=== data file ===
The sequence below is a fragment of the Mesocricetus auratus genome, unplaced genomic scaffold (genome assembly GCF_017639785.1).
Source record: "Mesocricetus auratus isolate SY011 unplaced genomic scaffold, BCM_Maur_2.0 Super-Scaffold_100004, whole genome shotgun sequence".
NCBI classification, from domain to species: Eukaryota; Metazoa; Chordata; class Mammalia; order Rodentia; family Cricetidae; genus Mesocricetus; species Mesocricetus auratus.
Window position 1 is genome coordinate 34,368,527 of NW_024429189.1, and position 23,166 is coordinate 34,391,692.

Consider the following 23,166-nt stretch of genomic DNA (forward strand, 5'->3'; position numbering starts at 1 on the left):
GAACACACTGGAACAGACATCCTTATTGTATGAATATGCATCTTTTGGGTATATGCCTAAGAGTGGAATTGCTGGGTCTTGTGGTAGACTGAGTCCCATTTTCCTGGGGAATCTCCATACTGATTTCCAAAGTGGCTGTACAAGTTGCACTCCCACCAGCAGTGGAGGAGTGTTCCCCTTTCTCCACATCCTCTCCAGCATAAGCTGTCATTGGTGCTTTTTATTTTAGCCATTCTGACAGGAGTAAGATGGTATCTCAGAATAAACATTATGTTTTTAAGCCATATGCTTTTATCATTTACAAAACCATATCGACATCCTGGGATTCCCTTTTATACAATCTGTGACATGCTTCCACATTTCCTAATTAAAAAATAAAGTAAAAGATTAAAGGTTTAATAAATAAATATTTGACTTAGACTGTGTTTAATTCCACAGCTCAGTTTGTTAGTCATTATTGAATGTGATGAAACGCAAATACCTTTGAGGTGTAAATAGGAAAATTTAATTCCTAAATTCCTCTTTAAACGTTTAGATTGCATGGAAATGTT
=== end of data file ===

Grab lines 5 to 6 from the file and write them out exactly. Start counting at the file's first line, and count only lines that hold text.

Consider the following 23,166-nt stretch of genomic DNA (forward strand, 5'->3'; position numbering starts at 1 on the left):
GAACACACTGGAACAGACATCCTTATTGTATGAATATGCATCTTTTGGGTATATGCCTAAGAGTGGAATTGCTGGGTCTTGTGGTAGACTGAGTCCCATTTTCCTGGGGAATCTCCATACTGATTTCCAAAGTGGCTGTACAAGTTGCACTCCCACCAGCAGTGGAGGAGTGTTCCCCTTTCTCCACATCCTCTCCAGCATAAGCTGTCATTGGTGCTTTTTATTTTAGCCATTCTGACAGGAGTAAGATGGTATCTCAGAATAAACATTATGTTTTTAAGCCATATGCTTTTATCATTTACAAAACCATATCGACATCCTGGGATTCCCTTTTATACAATCTGTGACATGCTTCCACATTTCCTAATTAAAAAATAAAGTAAAAGATTAAAGGTTTAATAAATAAATATTTGACTTAGACTGTGTTTAATTCCACAGCTCAGTTTGTTAGTCATTATTGAATGTGATGAAACGCAAATACCTTTGAGGTGTAAATAGGAAAATTTAATTCCTAAATTCCTCTTTAAACGTTTAGATTGCATGGAAATGTT